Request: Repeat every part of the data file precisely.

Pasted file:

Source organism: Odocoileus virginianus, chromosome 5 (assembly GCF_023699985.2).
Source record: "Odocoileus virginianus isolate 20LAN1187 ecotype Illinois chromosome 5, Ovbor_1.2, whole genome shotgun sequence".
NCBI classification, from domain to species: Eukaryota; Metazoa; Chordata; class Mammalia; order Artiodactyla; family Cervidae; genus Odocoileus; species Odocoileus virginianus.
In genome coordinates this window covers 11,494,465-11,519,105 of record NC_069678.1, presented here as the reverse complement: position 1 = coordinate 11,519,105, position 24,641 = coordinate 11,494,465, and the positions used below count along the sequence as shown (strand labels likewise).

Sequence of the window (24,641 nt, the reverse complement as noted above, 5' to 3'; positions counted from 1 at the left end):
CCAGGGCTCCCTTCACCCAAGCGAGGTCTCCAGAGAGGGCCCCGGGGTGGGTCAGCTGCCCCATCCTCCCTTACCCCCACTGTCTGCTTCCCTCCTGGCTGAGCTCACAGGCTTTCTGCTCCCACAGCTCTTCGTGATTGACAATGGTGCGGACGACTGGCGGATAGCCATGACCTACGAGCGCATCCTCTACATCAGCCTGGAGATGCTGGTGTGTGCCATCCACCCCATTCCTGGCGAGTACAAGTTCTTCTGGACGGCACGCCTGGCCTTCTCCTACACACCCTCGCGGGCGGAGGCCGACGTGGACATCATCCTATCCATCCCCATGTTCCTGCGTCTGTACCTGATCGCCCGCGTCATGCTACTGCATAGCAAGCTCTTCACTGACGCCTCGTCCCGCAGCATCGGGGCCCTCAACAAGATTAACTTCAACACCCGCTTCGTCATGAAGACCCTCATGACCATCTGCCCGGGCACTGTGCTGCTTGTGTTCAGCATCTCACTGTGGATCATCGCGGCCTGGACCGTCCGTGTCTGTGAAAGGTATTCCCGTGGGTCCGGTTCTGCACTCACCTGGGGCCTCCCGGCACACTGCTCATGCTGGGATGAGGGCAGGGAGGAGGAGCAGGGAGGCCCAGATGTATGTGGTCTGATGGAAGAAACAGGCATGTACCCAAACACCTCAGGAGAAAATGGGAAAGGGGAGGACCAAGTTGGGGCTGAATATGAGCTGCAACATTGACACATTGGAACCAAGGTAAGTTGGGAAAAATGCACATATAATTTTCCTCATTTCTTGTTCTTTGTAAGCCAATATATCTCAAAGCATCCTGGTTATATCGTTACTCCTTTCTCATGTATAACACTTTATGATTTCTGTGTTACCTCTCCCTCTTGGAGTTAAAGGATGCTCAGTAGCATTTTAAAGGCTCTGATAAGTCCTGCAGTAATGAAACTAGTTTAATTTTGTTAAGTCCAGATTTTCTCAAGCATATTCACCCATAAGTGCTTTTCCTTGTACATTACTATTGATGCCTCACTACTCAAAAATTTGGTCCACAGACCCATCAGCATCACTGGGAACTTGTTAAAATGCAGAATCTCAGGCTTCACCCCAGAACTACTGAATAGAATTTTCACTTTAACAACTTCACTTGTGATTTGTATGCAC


Source organism: Odocoileus virginianus, chromosome 5 (assembly GCF_023699985.2).
Source record: "Odocoileus virginianus isolate 20LAN1187 ecotype Illinois chromosome 5, Ovbor_1.2, whole genome shotgun sequence".
NCBI classification, from domain to species: Eukaryota; Metazoa; Chordata; class Mammalia; order Artiodactyla; family Cervidae; genus Odocoileus; species Odocoileus virginianus.
In genome coordinates this window covers 11,494,465-11,519,105 of record NC_069678.1, presented here as the reverse complement: position 1 = coordinate 11,519,105, position 24,641 = coordinate 11,494,465, and the positions used below count along the sequence as shown (strand labels likewise).

Sequence of the window (24,641 nt, the reverse complement as noted above, 5' to 3'; positions counted from 1 at the left end):
CCAGGGCTCCCTTCACCCAAGCGAGGTCTCCAGAGAGGGCCCCGGGGTGGGTCAGCTGCCCCATCCTCCCTTACCCCCACTGTCTGCTTCCCTCCTGGCTGAGCTCACAGGCTTTCTGCTCCCACAGCTCTTCGTGATTGACAATGGTGCGGACGACTGGCGGATAGCCATGACCTACGAGCGCATCCTCTACATCAGCCTGGAGATGCTGGTGTGTGCCATCCACCCCATTCCTGGCGAGTACAAGTTCTTCTGGACGGCACGCCTGGCCTTCTCCTACACACCCTCGCGGGCGGAGGCCGACGTGGACATCATCCTATCCATCCCCATGTTCCTGCGTCTGTACCTGATCGCCCGCGTCATGCTACTGCATAGCAAGCTCTTCACTGACGCCTCGTCCCGCAGCATCGGGGCCCTCAACAAGATTAACTTCAACACCCGCTTCGTCATGAAGACCCTCATGACCATCTGCCCGGGCACTGTGCTGCTTGTGTTCAGCATCTCACTGTGGATCATCGCGGCCTGGACCGTCCGTGTCTGTGAAAGGTATTCCCGTGGGTCCGGTTCTGCACTCACCTGGGGCCTCCCGGCACACTGCTCATGCTGGGATGAGGGCAGGGAGGAGGAGCAGGGAGGCCCAGATGTATGTGGTCTGATGGAAGAAACAGGCATGTACCCAAACACCTCAGGAGAAAATGGGAAAGGGGAGGACCAAGTTGGGGCTGAATATGAGCTGCAACATTGACACATTGGAACCAAGGTAAGTTGGGAAAAATGCACATATAATTTTCCTCATTTCTTGTTCTTTGTAAGCCAATATATCTCAAAGCATCCTGGTTATATCGTTACTCCTTTCTCATGTATAACACTTTATGATTTCTGTGTTACCTCTCCCTCTTGGAGTTAAAGGATGCTCAGTAGCATTTTAAAGGCTCTGATAAGTCCTGCAGTAATGAAACTAGTTTAATTTTGTTAAGTCCAGATTTTCTCAAGCATATTCACCCATAAGTGCTTTTCCTTGTACATTACTATTGATGCCTCACTACTCAAAAATTTGGTCCACAGACCCATCAGCATCACTGGGAACTTGTTAAAATGCAGAATCTCAGGCTTCACCCCAGAACTACTGAATAGAATTTTCACTTTAACAACTTCACTTGTGATTTGTATGCAC